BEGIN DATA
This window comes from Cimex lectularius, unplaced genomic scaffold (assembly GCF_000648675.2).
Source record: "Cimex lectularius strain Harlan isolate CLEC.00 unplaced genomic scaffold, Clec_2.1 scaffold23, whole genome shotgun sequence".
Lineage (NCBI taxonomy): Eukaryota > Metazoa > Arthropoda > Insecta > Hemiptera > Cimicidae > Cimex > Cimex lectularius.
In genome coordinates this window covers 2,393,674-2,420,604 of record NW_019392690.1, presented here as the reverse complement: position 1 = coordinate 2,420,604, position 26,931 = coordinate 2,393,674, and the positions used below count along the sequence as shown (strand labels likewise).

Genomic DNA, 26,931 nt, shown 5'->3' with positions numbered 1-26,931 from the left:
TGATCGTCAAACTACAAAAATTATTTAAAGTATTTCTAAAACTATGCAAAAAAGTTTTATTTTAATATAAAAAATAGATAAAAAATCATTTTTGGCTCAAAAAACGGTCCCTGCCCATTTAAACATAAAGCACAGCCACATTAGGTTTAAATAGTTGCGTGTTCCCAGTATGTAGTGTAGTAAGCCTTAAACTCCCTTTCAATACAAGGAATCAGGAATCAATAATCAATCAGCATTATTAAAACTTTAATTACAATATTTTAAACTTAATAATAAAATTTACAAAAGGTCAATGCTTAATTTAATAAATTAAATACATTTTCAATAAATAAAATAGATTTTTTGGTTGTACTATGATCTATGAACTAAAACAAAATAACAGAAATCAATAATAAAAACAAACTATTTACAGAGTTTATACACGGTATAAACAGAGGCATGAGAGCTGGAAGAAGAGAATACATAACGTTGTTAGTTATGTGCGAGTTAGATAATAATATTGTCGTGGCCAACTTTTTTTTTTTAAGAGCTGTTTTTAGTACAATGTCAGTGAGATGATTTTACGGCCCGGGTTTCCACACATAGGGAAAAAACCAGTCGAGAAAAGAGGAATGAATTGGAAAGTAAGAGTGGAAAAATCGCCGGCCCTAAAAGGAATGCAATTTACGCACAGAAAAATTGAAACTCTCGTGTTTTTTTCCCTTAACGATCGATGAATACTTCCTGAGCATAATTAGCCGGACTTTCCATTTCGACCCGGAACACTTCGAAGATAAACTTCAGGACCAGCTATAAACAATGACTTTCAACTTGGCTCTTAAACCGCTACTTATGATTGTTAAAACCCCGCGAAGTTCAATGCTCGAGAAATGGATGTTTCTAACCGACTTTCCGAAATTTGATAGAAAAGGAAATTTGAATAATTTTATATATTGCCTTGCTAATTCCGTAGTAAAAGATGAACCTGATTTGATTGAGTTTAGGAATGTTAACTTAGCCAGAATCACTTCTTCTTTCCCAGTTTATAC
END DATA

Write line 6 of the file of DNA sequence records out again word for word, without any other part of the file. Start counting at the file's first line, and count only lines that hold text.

TGATCGTCAAACTACAAAAATTATTTAAAGTATTTCTAAAACTATGCAAAAAAGTTTTATTTTAATATAAAAAATAGATAAAAAATCATTTTTGGCTCAAAAAACGGTCCCTGCCCATTTAAACATAAAGCACAGCCACATTAGGTTTAAATAGTTGCGTGTTCCCAGTATGTAGTGTAGTAAGCCTTAAACTCCCTTTCAATACAAGGAATCAGGAATCAATAATCAATCAGCATTATTAAAACTTTAATTACAATATTTTAAACTTAATAATAAAATTTACAAAAGGTCAATGCTTAATTTAATAAATTAAATACATTTTCAATAAATAAAATAGATTTTTTGGTTGTACTATGATCTATGAACTAAAACAAAATAACAGAAATCAATAATAAAAACAAACTATTTACAGAGTTTATACACGGTATAAACAGAGGCATGAGAGCTGGAAGAAGAGAATACATAACGTTGTTAGTTATGTGCGAGTTAGATAATAATATTGTCGTGGCCAACTTTTTTTTTTTAAGAGCTGTTTTTAGTACAATGTCAGTGAGATGATTTTACGGCCCGGGTTTCCACACATAGGGAAAAAACCAGTCGAGAAAAGAGGAATGAATTGGAAAGTAAGAGTGGAAAAATCGCCGGCCCTAAAAGGAATGCAATTTACGCACAGAAAAATTGAAACTCTCGTGTTTTTTTCCCTTAACGATCGATGAATACTTCCTGAGCATAATTAGCCGGACTTTCCATTTCGACCCGGAACACTTCGAAGATAAACTTCAGGACCAGCTATAAACAATGACTTTCAACTTGGCTCTTAAACCGCTACTTATGATTGTTAAAACCCCGCGAAGTTCAATGCTCGAGAAATGGATGTTTCTAACCGACTTTCCGAAATTTGATAGAAAAGGAAATTTGAATAATTTTATATATTGCCTTGCTAATTCCGTAGTAAAAGATGAACCTGATTTGATTGAGTTTAGGAATGTTAACTTAGCCAGAATCACTTCTTCTTTCCCAGTTTATAC